A couple of years after the coronation, I was taken to see Trooping the Colour on the Horse Guard’s Parade. I was puzzled about what the colour was and why it had to be trooped. But the 2000 soldiers from the Brigade of Guards, in their red tunics and busby hats, and the 200 horses taking part also made an enormous impression. Later, I was taken to see the guards at Buckingham Palace and Windsor; in those days, they stood outside the railings in sentry boxes, and you could see them up close. I was very concerned about the difference between the Guards’ regiments. In what way were the Coldstream Guards different from the Grenadiers? No one knew. And were all the soldiers in the Scots Guards actually from Scotland? It appeared not. All very strange.
These events occurred no more than a decade after the Second World War. The cinema was full of WWII films, which mainly glorified the British military. The Dam Busters was a hugely popular movie, depicting the 1943 bombing raid against the Möhne, Edersee, and Sorpe dams above the Ruhr valley, the centre of German industry.
Fifty-three British air crew members were killed in the raid, along with at least 1300 German civilians who drowned when the dams were breached. Not a lot was made of these losses in the film; in fact, the German casualties were not mentioned at all. The music for the film, the Dam Busters march, literally brought tears to my eyes and probably to millions of my fellow citizens.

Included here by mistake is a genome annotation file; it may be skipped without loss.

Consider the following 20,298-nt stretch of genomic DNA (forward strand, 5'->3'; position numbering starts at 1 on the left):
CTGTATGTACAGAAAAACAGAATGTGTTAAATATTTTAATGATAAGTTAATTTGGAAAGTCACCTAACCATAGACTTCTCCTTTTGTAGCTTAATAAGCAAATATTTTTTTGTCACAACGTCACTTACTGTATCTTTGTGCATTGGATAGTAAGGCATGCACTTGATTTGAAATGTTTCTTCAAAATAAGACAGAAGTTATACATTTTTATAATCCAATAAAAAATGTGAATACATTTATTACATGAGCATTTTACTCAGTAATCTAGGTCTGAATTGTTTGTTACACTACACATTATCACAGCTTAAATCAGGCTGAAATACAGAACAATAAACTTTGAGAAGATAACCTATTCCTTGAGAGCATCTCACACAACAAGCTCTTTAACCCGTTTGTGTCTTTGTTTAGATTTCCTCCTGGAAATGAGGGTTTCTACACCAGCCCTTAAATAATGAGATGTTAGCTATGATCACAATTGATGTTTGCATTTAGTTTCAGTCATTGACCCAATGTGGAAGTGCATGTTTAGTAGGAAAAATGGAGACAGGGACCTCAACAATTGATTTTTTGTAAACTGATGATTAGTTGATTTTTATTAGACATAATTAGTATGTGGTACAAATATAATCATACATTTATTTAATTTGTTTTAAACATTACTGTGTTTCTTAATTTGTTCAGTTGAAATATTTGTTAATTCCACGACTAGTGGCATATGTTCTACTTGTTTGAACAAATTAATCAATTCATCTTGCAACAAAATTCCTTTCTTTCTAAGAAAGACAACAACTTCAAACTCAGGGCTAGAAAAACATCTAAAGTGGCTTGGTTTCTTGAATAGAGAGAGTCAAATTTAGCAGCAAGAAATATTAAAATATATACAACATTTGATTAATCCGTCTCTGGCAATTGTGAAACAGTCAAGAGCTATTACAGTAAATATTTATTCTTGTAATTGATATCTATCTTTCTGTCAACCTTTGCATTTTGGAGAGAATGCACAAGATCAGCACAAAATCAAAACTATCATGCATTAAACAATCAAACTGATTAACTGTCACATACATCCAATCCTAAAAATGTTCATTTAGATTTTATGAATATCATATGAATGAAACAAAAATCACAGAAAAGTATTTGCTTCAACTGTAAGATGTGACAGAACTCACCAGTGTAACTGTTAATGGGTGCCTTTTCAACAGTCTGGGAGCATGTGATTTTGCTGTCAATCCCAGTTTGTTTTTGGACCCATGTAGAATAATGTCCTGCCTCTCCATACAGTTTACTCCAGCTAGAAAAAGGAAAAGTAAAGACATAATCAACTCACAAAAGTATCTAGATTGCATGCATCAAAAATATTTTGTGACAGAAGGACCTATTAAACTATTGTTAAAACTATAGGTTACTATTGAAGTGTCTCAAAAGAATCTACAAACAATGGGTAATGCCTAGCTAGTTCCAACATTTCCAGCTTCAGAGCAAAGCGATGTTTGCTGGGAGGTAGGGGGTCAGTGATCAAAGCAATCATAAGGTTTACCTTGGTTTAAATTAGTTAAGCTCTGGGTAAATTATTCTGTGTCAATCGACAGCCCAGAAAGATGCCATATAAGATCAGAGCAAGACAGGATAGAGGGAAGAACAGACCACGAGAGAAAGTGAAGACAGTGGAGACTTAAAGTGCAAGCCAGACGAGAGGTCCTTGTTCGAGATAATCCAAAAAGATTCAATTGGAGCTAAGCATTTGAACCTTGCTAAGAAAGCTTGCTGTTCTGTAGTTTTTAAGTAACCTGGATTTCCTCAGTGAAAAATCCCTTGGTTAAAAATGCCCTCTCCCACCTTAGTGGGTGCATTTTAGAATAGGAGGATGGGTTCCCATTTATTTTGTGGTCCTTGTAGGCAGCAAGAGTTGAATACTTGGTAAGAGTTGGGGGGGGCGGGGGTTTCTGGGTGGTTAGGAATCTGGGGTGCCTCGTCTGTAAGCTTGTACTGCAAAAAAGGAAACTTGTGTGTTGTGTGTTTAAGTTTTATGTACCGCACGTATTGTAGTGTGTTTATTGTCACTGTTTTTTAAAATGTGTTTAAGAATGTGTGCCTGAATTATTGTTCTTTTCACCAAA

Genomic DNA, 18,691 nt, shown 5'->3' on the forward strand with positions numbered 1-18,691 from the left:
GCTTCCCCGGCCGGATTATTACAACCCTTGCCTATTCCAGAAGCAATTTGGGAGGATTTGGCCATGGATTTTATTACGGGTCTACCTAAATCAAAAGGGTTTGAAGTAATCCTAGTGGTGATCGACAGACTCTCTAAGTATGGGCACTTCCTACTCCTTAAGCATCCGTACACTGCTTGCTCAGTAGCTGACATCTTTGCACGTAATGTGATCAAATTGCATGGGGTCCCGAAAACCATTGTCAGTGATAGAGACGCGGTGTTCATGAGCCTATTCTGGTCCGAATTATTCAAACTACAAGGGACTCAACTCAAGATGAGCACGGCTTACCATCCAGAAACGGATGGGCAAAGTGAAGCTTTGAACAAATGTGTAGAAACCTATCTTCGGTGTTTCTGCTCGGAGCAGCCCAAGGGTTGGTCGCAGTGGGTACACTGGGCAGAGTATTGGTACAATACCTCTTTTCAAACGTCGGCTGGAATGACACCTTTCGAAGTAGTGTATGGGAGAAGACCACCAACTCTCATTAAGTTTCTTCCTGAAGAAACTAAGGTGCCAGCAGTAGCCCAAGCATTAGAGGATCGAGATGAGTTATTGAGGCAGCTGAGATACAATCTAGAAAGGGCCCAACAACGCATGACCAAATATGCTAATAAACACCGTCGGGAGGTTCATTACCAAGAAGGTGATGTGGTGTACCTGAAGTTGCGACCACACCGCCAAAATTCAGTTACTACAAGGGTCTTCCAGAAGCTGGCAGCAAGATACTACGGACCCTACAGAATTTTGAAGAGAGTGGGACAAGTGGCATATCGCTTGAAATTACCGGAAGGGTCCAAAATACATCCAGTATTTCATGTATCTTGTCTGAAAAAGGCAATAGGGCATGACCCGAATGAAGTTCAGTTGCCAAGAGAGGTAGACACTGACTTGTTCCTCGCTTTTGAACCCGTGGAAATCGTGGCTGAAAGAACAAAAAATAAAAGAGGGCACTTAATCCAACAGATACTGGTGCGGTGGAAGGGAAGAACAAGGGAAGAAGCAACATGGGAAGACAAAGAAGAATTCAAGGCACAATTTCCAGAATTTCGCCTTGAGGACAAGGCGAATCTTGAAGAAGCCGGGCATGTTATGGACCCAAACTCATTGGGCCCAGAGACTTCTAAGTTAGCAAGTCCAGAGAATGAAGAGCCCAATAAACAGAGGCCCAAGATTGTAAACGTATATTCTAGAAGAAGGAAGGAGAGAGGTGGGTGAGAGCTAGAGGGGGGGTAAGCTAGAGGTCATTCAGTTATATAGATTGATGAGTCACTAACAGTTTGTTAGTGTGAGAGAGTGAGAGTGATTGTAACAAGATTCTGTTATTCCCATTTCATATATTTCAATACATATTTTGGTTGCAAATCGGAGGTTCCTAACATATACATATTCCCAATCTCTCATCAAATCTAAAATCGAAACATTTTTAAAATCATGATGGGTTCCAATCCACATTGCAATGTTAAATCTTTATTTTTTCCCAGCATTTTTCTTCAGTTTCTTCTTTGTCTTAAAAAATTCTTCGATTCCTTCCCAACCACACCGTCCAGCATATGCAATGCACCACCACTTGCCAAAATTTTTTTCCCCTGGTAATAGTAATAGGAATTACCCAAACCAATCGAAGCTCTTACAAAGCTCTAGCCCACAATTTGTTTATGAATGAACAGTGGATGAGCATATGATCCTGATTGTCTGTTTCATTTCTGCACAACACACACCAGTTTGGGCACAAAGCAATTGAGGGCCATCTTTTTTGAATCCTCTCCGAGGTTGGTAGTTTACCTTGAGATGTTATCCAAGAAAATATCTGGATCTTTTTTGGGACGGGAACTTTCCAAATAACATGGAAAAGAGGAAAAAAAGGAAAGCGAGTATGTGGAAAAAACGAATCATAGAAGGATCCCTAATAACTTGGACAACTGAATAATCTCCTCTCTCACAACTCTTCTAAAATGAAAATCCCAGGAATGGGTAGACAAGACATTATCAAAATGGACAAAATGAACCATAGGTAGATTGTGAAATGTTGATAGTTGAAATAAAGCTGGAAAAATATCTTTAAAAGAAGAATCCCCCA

At this time, you still had to do two years of military service. And there were hundreds of thousands of people who had been in the forces during the recent war, or indeed, young conscripts who had fought in Korea. All these things helped to reinforce patriotism and support for the military.
When I was eight, my mother went into the hospital for nearly a year, and I was sent to live with my grandparents in Radstock, ten miles outside Bath. My grandfather, like many men in the countryside, had a rifle and hundreds of rounds of ammunition. He and I used to fire at targets at the end of the garden, totally irresponsibly, because the odd shot that totally missed the target would have gone for hundreds of yards. We went out into the local fields looking for pheasants to shoot, but never hit any of them.